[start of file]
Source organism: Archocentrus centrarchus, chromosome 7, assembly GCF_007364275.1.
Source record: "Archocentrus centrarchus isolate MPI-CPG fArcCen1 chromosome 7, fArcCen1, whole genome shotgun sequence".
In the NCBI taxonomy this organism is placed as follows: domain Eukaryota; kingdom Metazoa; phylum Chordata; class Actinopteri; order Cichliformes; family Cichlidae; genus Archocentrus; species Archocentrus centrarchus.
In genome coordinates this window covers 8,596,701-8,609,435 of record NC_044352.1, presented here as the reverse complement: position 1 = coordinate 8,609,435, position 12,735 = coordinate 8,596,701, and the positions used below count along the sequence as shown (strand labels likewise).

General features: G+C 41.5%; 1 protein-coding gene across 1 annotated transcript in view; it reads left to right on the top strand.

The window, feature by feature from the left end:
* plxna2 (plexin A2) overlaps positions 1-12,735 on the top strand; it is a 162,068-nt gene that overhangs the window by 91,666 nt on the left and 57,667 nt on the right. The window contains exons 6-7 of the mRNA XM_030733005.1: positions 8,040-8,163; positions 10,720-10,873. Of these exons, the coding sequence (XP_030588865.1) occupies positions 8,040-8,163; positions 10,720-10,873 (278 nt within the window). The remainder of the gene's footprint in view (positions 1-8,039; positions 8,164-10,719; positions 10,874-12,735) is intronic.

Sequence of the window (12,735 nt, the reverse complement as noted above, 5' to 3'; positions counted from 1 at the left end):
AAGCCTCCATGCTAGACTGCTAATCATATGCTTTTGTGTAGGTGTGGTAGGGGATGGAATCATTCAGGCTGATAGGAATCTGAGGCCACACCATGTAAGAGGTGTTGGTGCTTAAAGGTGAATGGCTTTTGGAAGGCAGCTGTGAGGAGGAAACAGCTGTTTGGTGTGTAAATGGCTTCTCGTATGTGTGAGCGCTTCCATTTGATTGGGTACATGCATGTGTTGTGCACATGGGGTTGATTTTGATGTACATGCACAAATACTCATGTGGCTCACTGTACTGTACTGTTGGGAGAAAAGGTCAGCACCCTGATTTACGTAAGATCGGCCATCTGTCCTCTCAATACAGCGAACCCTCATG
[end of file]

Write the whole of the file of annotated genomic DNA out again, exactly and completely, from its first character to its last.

Source organism: Archocentrus centrarchus, chromosome 7, assembly GCF_007364275.1.
Source record: "Archocentrus centrarchus isolate MPI-CPG fArcCen1 chromosome 7, fArcCen1, whole genome shotgun sequence".
In the NCBI taxonomy this organism is placed as follows: domain Eukaryota; kingdom Metazoa; phylum Chordata; class Actinopteri; order Cichliformes; family Cichlidae; genus Archocentrus; species Archocentrus centrarchus.
In genome coordinates this window covers 8,596,701-8,609,435 of record NC_044352.1, presented here as the reverse complement: position 1 = coordinate 8,609,435, position 12,735 = coordinate 8,596,701, and the positions used below count along the sequence as shown (strand labels likewise).

General features: G+C 41.5%; 1 protein-coding gene across 1 annotated transcript in view; it reads left to right on the top strand.

The window, feature by feature from the left end:
* plxna2 (plexin A2) overlaps positions 1-12,735 on the top strand; it is a 162,068-nt gene that overhangs the window by 91,666 nt on the left and 57,667 nt on the right. The window contains exons 6-7 of the mRNA XM_030733005.1: positions 8,040-8,163; positions 10,720-10,873. Of these exons, the coding sequence (XP_030588865.1) occupies positions 8,040-8,163; positions 10,720-10,873 (278 nt within the window). The remainder of the gene's footprint in view (positions 1-8,039; positions 8,164-10,719; positions 10,874-12,735) is intronic.

Sequence of the window (12,735 nt, the reverse complement as noted above, 5' to 3'; positions counted from 1 at the left end):
AAGCCTCCATGCTAGACTGCTAATCATATGCTTTTGTGTAGGTGTGGTAGGGGATGGAATCATTCAGGCTGATAGGAATCTGAGGCCACACCATGTAAGAGGTGTTGGTGCTTAAAGGTGAATGGCTTTTGGAAGGCAGCTGTGAGGAGGAAACAGCTGTTTGGTGTGTAAATGGCTTCTCGTATGTGTGAGCGCTTCCATTTGATTGGGTACATGCATGTGTTGTGCACATGGGGTTGATTTTGATGTACATGCACAAATACTCATGTGGCTCACTGTACTGTACTGTTGGGAGAAAAGGTCAGCACCCTGATTTACGTAAGATCGGCCATCTGTCCTCTCAATACAGCGAACCCTCATG